Members of Louisiana Tech University’s Visual Integration of Science Through Art (VISTA) program traveled to Cyprus as part of an international research team collaborating on visual literacy projects.
Visual literacy involves using images and different factors of design to help communicate information more effectively. The Visual Literacy (ViLi) Project is a collaboration comprised of faculty from universities in the UK, Cyprus, Greece, and Austria.
Faculty from Louisiana Tech recently started working with this international team to explore areas of collaboration that could benefit students and educators seeking to share information in the modern global context.
Initially, Tech Professor Dr. Kirk St. Amant, who holds the Eunice C. Williamson Endowed Chair, was invited to participate in the collaboration. He then invited VISTA faculty and students working in the area of pre-medical illustration to collaborate with the ViLi team on projects.
The local team’s first work with ViLi helped explain aspects of visual literacy and communication. VISTA’s Nicholas Bustamante and Dr. Jamie Newman traveled to Cyprus to participate in the ViLi team’s semi-annual project meeting and to share the work Louisiana Tech students produced for a specific ViLi project: an open-access online course.
Bustamante and Newman also presented other VISTA program successes and highlighted additional opportunities for Louisiana Tech and the ViLi team to collaborate.
“This international collaboration featuring student work is an incredible opportunity for Louisiana Tech and one we look forward to continuing in the future,” Newman said.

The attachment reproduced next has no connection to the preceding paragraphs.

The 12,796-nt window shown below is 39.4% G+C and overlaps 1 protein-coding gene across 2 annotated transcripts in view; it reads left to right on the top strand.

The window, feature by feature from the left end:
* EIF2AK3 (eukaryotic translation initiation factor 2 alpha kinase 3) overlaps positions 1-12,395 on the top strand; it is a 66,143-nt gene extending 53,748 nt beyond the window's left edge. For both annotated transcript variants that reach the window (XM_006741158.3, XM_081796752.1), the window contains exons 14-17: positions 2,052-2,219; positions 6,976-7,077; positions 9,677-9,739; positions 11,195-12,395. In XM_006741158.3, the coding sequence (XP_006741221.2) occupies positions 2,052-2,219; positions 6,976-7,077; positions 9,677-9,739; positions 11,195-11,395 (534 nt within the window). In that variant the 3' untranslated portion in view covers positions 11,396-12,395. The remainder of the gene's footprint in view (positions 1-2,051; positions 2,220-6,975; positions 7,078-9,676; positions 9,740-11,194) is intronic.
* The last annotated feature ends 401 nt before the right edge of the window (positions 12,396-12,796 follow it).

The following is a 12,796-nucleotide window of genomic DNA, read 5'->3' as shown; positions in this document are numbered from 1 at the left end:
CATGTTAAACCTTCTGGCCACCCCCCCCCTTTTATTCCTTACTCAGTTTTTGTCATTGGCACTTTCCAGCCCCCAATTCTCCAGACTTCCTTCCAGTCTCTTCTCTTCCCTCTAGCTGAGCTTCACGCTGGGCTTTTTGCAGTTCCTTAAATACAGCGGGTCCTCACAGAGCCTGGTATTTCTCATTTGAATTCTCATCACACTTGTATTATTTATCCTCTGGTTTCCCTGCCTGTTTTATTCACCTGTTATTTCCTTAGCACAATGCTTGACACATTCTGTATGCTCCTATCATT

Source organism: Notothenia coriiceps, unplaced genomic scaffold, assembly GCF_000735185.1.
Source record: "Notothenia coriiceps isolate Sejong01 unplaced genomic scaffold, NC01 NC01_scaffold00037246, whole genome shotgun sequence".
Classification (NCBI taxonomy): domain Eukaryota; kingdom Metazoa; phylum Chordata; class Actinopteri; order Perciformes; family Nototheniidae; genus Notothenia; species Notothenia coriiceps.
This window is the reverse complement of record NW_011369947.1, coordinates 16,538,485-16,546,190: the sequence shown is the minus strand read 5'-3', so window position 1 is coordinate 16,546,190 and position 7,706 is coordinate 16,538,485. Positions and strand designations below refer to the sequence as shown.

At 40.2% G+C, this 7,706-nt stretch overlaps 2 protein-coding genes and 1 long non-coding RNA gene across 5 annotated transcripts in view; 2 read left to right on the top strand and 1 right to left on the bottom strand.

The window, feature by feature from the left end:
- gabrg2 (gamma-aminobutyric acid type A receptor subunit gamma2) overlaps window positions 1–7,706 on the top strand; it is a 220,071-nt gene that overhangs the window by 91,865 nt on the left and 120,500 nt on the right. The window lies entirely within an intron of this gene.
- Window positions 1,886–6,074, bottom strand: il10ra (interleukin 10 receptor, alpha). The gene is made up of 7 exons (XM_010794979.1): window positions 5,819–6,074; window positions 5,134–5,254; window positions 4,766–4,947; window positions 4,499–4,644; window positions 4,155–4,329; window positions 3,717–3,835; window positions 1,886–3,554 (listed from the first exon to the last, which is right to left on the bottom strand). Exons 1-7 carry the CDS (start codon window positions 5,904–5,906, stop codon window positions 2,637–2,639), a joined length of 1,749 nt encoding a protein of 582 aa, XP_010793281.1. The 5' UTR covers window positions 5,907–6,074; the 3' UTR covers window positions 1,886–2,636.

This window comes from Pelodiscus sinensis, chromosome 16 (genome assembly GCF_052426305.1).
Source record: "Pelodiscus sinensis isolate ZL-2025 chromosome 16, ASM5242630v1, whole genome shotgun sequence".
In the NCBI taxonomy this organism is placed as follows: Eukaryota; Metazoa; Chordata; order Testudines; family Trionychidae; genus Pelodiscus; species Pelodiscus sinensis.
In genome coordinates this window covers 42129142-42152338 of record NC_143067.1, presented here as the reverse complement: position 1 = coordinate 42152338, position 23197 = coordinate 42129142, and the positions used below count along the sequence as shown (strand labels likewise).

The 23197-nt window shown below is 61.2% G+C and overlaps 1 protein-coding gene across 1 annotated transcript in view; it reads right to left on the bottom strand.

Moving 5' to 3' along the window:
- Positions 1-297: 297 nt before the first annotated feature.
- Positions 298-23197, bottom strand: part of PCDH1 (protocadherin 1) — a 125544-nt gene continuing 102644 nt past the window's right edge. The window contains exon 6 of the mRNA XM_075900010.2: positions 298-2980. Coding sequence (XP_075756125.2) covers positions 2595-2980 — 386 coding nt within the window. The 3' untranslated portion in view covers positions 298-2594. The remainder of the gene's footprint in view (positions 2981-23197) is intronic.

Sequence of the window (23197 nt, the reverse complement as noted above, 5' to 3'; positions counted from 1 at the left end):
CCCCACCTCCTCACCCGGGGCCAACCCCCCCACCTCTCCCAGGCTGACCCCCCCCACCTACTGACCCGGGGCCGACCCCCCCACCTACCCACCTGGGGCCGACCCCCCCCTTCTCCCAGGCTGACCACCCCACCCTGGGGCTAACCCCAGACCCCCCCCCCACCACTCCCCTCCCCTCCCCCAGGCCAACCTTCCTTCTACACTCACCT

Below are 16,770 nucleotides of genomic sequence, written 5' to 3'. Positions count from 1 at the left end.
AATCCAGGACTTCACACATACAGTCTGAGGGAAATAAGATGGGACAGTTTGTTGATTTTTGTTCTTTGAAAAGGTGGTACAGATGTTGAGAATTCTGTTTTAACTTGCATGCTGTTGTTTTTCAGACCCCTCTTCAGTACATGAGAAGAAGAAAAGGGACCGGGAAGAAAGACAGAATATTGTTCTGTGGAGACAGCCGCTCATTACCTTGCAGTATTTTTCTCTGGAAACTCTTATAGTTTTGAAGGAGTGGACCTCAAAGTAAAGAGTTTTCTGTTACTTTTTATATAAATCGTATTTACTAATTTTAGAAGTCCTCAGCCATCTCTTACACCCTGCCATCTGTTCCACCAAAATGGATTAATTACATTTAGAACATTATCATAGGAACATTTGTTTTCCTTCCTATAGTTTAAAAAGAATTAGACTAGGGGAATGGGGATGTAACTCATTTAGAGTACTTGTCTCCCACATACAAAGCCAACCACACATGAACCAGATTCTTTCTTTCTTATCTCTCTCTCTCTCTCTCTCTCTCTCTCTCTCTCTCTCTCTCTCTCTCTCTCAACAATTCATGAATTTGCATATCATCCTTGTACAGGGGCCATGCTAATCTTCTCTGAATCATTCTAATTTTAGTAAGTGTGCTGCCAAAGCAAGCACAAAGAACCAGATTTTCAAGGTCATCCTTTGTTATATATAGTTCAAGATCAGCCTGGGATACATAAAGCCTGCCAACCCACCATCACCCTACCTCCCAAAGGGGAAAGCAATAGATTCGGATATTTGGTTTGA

The recent Louisiana Tech-ViLi collaboration involved an online course developed by ViLi. The course was designed to provide professionals working in higher education with an understanding of how to better integrate visuals in the classroom and instructional materials.
As an open-access course, its content is freely available to anyone interested in understanding how visual aids can be used to improve learning outcomes. The goal of the ViLi project – and the course – is to have 5,000 users, and the launch of an updated version of the course is scheduled for October 2018.
This project fits within the goals of the VISTA program, which provides students with unique opportunities to use art to communicate scientific information to different audiences.
“The ViLi course represents a great opportunity to expose students to international collaborations and the impact the universality of images and visual aids in education,” Bustamante said.
For the ViLi project, students created infographics to teach fundamental design concepts. The infographics were designed to teach others, including educators, how to create their own visual images.
VISTA students Cinthia Rincon, Sarah Ilgenfritz, and Jade Noble collaborated with the ViLi partners to create a series of images for the online ViLi course so that participants can overcome language barriers and have greater access to content.
The success of this initial set of images has generated additional opportunities for students to continue contributing to the course. Specifically, the digital painting class and work of pre-medical illustration students will serve as a case study for the on-line course. In addition, the VISTA program will work with the ViLi project to measure the impact that different images have on different audiences in order to generate models for using visuals to communicate scientific and medical information effectively.
ViLi is sponsored by an Erasmus+ grant from the European Union. Local support from the University, the Eunice C. Williamson Endowment Fund, Tech’s Technical Communication Program, the College of Liberal Arts, and the School of Biological Sciences made the Cyprus trip possible.